The QSMN is a three-node London exchange ring using commercially available QKD (quantum key distribution) hardware from the Japanese supplier. BT provides fiber connectivity and "quantum-enabled" local exchanges.
German vendor ADVA is also in the QSMN mix. For the dedicated QKD "access tails," BT uses a commercially available Optical Spectrum Access Filter Connect (OSA FC) solution from Openreach, the UK incumbent's infrastructure arm. OSA FC was developed by ADVA.
Access tails are needed by customers to connect their sites to the QSMN, where QKD key distribution is done on the same fiber carrying data. They are also needed to egress the QSMN and direct secure traffic to its intended destination. Access tails, said BT, can be up to 30 km long.
The upshot is an "end-to-end" QKD-fiber link that is secure against attacks from powerful quantum computers in the future, which may have the potential to crack today's public key cryptography systems within hours or minutes – the so-called quantum apocalypse. Experts reckon traditional computers would take millions of years to unscramble current communications cryptography.
Getting down to quantum business
EY, a financial services company, was paraded by BT and Toshiba as QSMN's first "customer." The company is using QSMN to connect two of its sites in London with 10Gbit/s access tails.
EY is not a paying customer, of course. It hardly needs to be given that the quantum computing threat has not yet arrived. BT is rather working with EY – and other customers when they get onboarded to QSMN – to work out, over a three-year period, which types of QKD services will be in demand and how the business case might pan out.
"It's a commercial trial in the sense that it's built on commercial kit," Professor Tim Whitley, managing director at BT's applied research division, told Light Reading.
"It's also a commercial trial in the sense that, unlike many trials around, it is effectively integrated in and part of a national operator's communications infrastructure. It is managed out of our national operations center at Adastral Park."
Andrew Lord, senior manager of optical research at BT, added it was far too early to think about generating QKD-based revenue.
"There's still the question of defining services," he said.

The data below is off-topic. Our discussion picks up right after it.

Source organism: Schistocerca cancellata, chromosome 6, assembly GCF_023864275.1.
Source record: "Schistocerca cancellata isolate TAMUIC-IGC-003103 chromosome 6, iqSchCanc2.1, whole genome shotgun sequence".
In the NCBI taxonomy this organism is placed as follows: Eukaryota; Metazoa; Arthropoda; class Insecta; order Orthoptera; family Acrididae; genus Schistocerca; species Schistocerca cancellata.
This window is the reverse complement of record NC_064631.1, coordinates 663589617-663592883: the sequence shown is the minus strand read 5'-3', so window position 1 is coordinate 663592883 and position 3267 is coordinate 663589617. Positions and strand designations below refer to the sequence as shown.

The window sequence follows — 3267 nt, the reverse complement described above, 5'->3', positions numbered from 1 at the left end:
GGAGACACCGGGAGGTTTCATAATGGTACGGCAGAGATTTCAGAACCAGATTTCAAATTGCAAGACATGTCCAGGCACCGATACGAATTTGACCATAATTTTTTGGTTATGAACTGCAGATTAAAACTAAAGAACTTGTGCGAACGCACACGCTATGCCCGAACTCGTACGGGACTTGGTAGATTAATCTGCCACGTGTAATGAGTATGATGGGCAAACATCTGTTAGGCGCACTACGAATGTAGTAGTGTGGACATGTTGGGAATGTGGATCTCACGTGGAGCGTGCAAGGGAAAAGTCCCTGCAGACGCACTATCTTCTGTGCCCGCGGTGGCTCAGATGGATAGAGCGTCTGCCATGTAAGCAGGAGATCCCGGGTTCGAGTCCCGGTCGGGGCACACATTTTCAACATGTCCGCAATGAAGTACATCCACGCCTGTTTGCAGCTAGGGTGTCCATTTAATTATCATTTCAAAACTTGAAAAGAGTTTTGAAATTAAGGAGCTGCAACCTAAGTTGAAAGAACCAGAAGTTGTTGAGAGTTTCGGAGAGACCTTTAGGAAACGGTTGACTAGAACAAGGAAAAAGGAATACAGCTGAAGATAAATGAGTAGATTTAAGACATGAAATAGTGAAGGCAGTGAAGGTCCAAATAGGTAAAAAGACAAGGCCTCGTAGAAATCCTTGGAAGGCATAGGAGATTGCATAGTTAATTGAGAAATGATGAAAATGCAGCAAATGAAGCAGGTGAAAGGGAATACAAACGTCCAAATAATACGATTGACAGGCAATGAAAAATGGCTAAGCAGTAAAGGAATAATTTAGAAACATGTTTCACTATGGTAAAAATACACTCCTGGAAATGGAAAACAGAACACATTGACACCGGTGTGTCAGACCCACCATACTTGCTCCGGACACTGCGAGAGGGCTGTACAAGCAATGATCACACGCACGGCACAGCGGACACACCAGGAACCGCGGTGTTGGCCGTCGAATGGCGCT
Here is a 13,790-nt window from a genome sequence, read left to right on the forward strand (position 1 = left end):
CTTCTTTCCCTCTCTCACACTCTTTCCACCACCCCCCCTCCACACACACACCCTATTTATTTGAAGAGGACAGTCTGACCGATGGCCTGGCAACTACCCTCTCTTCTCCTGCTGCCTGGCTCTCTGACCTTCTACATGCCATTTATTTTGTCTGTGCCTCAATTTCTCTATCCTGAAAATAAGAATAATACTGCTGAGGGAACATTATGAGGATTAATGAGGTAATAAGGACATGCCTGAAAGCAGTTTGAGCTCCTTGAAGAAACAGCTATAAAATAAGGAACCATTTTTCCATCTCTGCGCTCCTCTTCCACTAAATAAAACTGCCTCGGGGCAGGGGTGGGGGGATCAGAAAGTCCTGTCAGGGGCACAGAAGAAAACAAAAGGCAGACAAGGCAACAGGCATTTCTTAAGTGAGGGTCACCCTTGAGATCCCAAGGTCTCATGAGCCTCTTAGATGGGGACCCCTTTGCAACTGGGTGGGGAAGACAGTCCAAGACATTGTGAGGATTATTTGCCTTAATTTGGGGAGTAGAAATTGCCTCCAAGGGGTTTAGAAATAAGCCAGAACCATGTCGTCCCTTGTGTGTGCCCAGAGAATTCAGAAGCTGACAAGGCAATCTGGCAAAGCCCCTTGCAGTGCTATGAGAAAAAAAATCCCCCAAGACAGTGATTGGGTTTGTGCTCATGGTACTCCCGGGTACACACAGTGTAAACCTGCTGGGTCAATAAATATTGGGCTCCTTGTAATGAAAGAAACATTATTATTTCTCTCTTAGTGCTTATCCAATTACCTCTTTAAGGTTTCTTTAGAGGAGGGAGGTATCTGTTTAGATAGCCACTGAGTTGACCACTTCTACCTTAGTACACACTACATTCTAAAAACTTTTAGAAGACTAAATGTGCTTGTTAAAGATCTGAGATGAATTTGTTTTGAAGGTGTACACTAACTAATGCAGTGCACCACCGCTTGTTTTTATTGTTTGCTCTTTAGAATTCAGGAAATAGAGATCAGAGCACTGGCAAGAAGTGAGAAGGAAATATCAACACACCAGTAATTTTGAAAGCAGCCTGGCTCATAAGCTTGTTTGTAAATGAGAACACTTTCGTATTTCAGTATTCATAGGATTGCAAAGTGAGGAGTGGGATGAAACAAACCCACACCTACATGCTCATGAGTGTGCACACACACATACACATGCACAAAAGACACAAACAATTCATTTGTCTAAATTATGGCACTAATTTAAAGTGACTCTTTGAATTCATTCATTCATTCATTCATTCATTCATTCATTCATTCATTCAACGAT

"What will we sell and how will it be consumed? Do customers want secure access into a data center, for example? Or is it a secure Ethernet pipe into premises? Would they like the keys to encrypt a secure application? Do customers want access to Layer 3. I can list a whole load of potential services, but I still don't know which ones [will be required]."
It ain't point-to-point
BT and Toshiba have been conducting QKD trials since 2013, including a recent collaboration to provide a point-to-point QKD link in Bristol between the National Composites Centre and the Centre for Modelling & Simulation.
Lord emphasized, however, that QSMN is a "network" as opposed to the point-to-point approach, which can't scale without consuming huge amounts of resources. While a shared core infrastructure is more economical, Lord nonetheless pointed out that it brings its own problems.
"You have to make sure that keys from one customer get to the right place," he said.
Since last September, when BT and Toshiba started working on QSMN in earnest, Lord says this was one of the hardest problems to solve and took "weeks of discussion." The eventual solution was Toshiba's key management system (KMS), which Lord singled out for praise in his presentation.
"[QSMN] is not a physics breakthrough, but it is in terms of network science," he told Light Reading.
"It's something we've never done before."
Quantum apocalypse (not now)
Given BT intends to spend three years on the QSMN commercial trial, and that BT CTO Howard Watson cited in his presentation some estimates that quantum-enabled security attacks could be possible within the next five years, Light Reading asked if BT and industry were moving fast enough on rolling out quantum-secured communications.
Watson indicated that BT was well placed to meet the threat.
"The QSMN is built on standard fiber and COTS hardware," he said. "We could start to build a national [QKD] network from this now, but there's no market demand yet."
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— Ken Wieland, contributing editor, special to Light Reading